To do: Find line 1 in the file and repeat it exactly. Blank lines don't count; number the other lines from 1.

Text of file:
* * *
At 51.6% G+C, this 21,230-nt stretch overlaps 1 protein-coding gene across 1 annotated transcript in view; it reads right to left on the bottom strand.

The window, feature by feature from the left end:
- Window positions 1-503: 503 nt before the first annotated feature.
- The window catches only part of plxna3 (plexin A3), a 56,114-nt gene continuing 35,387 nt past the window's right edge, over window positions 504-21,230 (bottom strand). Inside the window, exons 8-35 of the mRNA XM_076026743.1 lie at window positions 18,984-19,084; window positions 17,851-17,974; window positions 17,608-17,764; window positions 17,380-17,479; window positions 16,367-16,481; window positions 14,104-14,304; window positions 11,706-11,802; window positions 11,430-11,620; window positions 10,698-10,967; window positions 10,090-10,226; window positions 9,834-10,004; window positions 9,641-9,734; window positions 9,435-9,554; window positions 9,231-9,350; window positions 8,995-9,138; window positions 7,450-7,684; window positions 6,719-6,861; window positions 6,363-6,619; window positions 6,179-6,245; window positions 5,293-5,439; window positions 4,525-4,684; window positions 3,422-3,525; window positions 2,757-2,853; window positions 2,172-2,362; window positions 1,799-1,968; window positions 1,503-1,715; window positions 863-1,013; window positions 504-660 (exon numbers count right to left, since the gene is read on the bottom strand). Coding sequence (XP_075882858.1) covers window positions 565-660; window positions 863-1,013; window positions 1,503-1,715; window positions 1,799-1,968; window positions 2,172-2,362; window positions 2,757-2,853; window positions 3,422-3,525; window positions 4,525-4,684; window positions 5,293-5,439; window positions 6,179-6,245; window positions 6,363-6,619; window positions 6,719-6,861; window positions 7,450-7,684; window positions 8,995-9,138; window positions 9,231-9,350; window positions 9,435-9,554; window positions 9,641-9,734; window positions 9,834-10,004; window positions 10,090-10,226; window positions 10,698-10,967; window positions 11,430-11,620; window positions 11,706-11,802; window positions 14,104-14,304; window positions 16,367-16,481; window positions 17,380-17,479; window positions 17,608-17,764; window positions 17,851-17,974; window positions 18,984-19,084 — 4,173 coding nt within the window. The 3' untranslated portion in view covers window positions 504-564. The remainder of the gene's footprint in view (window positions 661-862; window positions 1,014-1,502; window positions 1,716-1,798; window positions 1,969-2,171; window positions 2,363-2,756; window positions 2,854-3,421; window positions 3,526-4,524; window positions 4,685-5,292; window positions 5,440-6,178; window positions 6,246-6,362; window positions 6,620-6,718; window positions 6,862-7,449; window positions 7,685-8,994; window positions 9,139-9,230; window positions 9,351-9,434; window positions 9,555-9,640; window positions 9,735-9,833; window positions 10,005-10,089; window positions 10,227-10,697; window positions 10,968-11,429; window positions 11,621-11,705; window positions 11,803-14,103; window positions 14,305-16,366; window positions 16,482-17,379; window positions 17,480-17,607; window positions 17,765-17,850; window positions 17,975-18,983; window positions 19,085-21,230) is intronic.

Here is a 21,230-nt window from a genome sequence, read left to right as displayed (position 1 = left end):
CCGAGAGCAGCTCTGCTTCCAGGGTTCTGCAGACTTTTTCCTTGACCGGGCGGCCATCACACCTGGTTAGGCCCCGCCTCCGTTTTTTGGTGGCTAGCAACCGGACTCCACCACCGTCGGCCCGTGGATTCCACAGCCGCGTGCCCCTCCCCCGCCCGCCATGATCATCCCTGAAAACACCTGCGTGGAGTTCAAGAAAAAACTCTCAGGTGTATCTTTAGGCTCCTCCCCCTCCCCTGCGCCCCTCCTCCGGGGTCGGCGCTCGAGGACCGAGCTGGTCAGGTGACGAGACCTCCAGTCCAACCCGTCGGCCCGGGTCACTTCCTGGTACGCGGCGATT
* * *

At 51.6% G+C, this 21,230-nt stretch overlaps 1 protein-coding gene across 1 annotated transcript in view; it reads right to left on the bottom strand.